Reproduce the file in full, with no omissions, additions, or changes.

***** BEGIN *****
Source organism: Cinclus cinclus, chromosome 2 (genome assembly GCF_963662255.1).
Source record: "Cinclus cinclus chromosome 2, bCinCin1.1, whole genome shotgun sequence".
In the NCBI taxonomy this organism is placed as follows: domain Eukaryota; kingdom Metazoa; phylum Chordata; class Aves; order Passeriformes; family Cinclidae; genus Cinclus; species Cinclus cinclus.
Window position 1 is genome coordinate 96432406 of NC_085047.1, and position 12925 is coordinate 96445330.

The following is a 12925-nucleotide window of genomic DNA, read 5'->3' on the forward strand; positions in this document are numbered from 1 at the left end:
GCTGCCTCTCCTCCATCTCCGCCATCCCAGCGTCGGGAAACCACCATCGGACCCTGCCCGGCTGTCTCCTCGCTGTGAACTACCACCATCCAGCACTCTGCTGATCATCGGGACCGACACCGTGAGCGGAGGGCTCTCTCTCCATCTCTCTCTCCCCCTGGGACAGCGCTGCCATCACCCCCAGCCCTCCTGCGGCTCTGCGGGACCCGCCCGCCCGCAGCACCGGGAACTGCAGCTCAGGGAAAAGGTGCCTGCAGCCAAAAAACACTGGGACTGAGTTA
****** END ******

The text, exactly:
Source organism: Cinclus cinclus, chromosome 2 (genome assembly GCF_963662255.1).
Source record: "Cinclus cinclus chromosome 2, bCinCin1.1, whole genome shotgun sequence".
In the NCBI taxonomy this organism is placed as follows: domain Eukaryota; kingdom Metazoa; phylum Chordata; class Aves; order Passeriformes; family Cinclidae; genus Cinclus; species Cinclus cinclus.
Window position 1 is genome coordinate 96432406 of NC_085047.1, and position 12925 is coordinate 96445330.

The following is a 12925-nucleotide window of genomic DNA, read 5'->3' on the forward strand; positions in this document are numbered from 1 at the left end:
GCTGCCTCTCCTCCATCTCCGCCATCCCAGCGTCGGGAAACCACCATCGGACCCTGCCCGGCTGTCTCCTCGCTGTGAACTACCACCATCCAGCACTCTGCTGATCATCGGGACCGACACCGTGAGCGGAGGGCTCTCTCTCCATCTCTCTCTCCCCCTGGGACAGCGCTGCCATCACCCCCAGCCCTCCTGCGGCTCTGCGGGACCCGCCCGCCCGCAGCACCGGGAACTGCAGCTCAGGGAAAAGGTGCCTGCAGCCAAAAAACACTGGGACTGAGTTA